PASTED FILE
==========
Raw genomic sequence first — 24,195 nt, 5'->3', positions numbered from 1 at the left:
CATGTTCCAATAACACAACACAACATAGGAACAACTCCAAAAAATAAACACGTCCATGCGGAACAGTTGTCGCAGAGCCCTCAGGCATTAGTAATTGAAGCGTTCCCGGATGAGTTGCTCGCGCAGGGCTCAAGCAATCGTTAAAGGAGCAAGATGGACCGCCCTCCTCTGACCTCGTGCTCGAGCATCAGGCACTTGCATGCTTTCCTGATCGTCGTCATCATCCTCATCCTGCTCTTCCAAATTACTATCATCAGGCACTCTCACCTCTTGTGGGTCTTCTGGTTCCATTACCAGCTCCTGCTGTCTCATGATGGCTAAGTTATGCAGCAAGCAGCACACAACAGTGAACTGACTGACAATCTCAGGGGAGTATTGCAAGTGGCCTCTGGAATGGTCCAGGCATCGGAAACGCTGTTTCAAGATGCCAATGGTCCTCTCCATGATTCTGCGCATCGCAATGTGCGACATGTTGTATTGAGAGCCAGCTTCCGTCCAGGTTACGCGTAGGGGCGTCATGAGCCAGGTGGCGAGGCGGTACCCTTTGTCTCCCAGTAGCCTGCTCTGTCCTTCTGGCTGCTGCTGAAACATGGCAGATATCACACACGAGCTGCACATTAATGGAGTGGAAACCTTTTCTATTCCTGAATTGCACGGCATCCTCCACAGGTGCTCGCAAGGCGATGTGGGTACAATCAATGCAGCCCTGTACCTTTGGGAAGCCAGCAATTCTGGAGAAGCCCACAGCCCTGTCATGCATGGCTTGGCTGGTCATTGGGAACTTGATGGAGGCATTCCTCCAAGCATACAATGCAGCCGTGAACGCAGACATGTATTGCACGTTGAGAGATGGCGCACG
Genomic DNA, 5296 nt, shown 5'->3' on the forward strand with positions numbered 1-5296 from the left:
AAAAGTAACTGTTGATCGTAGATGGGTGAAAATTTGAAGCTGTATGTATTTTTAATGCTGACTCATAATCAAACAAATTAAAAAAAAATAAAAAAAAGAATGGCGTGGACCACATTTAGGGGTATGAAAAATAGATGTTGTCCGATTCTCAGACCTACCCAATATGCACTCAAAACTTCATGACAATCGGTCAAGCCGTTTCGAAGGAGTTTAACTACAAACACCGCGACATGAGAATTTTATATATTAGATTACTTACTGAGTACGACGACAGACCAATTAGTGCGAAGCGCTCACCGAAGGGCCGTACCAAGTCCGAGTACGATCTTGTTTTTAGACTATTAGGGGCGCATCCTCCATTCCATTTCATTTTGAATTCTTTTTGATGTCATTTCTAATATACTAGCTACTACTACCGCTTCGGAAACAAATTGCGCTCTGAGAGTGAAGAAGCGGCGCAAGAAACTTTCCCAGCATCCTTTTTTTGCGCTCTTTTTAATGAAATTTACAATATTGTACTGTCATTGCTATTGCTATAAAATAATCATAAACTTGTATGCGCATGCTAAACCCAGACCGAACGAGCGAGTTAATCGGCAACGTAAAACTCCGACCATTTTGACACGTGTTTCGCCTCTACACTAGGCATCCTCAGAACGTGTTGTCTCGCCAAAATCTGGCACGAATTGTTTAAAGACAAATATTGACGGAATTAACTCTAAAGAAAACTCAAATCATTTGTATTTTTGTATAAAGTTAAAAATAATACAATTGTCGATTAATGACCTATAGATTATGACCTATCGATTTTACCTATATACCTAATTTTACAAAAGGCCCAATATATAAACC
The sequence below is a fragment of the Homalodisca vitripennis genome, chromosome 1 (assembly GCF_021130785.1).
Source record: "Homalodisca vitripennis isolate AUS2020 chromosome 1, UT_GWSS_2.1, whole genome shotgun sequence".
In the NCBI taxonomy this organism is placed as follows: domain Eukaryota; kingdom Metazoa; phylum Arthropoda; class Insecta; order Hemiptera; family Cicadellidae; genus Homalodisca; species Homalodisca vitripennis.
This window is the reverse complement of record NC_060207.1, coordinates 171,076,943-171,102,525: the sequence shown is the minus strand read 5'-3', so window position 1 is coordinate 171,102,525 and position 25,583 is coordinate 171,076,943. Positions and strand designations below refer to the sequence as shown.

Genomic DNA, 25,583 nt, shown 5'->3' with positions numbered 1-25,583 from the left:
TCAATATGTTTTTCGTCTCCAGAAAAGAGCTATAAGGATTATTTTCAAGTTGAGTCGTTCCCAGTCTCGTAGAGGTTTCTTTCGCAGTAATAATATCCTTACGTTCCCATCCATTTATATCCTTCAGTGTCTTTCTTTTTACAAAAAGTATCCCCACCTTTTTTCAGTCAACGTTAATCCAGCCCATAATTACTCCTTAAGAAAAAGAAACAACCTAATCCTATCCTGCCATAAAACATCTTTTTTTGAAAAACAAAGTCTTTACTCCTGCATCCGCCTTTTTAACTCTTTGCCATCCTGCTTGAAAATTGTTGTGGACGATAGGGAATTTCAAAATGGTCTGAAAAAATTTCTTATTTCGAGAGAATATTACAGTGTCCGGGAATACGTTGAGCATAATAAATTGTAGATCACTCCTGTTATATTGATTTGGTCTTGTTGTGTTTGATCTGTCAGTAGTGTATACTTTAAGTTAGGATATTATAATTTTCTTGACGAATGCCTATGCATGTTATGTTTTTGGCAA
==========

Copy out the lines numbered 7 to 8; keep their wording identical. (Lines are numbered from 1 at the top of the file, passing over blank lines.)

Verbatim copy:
In the NCBI taxonomy this organism is placed as follows: domain Eukaryota; kingdom Metazoa; phylum Arthropoda; class Insecta; order Hemiptera; family Cicadellidae; genus Homalodisca; species Homalodisca vitripennis.
This window is the reverse complement of record NC_060207.1, coordinates 171,076,943-171,102,525: the sequence shown is the minus strand read 5'-3', so window position 1 is coordinate 171,102,525 and position 25,583 is coordinate 171,076,943. Positions and strand designations below refer to the sequence as shown.